Budget 2009 could also affect national wage deal
Mandate also call on the Minister to introduce an income threshold to shelter lower income families from the income levy.
Mandate trade union, which represents over 50,000 low paid workers in the retail sector say they are disappointed by yesterday’s budget and say it could have an adverse affect on whether the national wage agreement is accepted.
John Douglas, General Secretary of Mandate claimed that the income levy coupled with VAT and hospital charge increases makes it very difficult to see how the Minister can claim to have protected the most vulnerable in society in Budget 2009.
“How can the Minister and members of Government claim that this is an equitable budget when low paid workers are having to pay a one percent levy on their earnings while the budget still allows high earners to claim up to 41 percent of their private pension contributions back in tax refunds? Low earners, who were already out of the tax net before the budget, still cannot claim any tax refunds from pensions, healthcare or indeed trade union contributions because this new tax is a levy.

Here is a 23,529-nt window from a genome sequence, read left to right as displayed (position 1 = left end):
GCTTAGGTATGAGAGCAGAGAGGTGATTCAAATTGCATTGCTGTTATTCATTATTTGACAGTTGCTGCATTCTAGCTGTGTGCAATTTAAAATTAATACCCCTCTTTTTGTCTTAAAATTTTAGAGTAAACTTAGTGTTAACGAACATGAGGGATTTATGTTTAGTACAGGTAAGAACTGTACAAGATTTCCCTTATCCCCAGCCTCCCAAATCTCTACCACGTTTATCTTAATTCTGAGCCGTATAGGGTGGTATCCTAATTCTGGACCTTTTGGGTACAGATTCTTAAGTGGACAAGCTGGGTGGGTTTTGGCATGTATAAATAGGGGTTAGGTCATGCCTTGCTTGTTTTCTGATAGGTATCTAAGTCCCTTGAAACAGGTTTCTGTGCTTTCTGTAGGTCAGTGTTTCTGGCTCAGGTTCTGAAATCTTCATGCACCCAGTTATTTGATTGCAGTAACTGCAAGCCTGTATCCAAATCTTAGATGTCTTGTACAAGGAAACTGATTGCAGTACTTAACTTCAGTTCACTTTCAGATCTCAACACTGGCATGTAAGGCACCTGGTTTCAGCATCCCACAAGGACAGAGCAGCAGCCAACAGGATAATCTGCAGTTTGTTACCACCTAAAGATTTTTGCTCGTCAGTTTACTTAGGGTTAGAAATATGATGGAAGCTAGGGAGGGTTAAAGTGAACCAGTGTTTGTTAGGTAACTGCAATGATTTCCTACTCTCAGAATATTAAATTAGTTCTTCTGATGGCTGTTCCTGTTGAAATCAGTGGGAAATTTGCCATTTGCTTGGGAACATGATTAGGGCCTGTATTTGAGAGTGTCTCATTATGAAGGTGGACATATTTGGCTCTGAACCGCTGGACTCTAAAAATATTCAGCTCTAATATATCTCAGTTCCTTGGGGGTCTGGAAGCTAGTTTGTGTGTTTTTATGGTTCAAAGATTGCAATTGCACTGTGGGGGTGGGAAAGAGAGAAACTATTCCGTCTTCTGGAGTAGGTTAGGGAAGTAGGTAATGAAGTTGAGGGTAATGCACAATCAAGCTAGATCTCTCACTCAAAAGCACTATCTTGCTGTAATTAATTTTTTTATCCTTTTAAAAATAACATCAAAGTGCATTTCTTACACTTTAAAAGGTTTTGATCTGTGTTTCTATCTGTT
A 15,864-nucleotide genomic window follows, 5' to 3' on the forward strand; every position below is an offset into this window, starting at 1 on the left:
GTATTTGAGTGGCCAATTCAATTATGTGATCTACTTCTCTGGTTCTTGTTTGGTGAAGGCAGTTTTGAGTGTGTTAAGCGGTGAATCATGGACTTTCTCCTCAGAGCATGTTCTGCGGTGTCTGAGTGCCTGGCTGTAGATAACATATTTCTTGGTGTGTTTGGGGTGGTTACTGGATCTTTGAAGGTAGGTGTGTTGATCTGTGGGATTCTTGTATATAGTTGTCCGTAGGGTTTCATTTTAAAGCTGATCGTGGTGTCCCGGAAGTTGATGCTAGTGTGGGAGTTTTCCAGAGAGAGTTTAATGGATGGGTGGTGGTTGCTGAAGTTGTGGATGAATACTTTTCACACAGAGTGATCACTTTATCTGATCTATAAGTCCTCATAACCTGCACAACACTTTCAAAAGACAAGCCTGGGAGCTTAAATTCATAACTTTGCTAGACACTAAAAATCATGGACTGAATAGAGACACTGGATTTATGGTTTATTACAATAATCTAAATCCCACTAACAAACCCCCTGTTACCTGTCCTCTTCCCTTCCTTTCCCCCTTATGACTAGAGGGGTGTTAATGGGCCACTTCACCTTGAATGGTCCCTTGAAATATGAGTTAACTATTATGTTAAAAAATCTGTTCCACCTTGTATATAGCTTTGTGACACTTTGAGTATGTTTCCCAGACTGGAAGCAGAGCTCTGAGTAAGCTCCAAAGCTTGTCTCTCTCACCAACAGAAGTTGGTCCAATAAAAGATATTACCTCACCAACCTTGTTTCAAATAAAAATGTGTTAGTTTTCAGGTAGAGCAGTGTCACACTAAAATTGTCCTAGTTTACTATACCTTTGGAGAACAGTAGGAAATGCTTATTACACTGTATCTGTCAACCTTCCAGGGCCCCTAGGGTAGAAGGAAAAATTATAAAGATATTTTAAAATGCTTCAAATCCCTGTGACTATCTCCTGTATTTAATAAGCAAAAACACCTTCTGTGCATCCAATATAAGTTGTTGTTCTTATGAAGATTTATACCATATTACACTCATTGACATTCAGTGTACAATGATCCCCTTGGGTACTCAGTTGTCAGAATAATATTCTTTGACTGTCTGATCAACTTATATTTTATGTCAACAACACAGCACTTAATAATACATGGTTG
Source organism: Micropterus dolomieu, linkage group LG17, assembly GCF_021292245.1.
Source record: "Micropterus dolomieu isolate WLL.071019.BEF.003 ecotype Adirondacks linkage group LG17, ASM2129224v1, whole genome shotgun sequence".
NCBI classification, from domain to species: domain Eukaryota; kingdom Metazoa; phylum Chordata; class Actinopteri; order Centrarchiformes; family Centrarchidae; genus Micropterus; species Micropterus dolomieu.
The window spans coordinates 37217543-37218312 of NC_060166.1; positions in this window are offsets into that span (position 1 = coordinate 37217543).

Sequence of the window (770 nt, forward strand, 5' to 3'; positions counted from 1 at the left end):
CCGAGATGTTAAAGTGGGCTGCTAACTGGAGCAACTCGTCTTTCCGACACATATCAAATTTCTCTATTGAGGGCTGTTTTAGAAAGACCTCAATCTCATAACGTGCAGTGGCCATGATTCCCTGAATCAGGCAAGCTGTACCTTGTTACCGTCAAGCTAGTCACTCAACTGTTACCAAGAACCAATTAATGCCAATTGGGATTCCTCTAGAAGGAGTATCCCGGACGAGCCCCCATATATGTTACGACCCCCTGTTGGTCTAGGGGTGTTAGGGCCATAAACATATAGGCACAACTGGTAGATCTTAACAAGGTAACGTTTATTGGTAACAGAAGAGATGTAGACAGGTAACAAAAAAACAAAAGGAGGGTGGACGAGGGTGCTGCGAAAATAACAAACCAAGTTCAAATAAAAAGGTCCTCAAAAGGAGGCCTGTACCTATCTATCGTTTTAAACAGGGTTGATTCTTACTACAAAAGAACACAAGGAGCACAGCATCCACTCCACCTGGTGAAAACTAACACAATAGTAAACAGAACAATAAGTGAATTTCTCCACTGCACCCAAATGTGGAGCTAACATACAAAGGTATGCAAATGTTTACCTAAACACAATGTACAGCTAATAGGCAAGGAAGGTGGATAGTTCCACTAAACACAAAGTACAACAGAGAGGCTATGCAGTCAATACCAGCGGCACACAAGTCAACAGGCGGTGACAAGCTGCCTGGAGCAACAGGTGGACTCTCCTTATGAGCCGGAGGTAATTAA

“The income levy for all workers, including those on the minimum wage, is an unnecessary burden on some of the most vulnerable members of society. Government should have included a threshold which could have protected those earning below average industrial earnings.
“The Minister through this one percent income levy has put his hand in the pockets of low paid workers to eliminate the meager half a percent increase negotiated in the national wage agreement intended to protect low earners.
“Once again this Government has missed an opportunity to create a fairer society and displayed a total lack of understanding of the plight of low paid workers and their families.”
Mandate who have conditionally recommended the national wage agreement to their members are now concerned for the future of the wage agreement.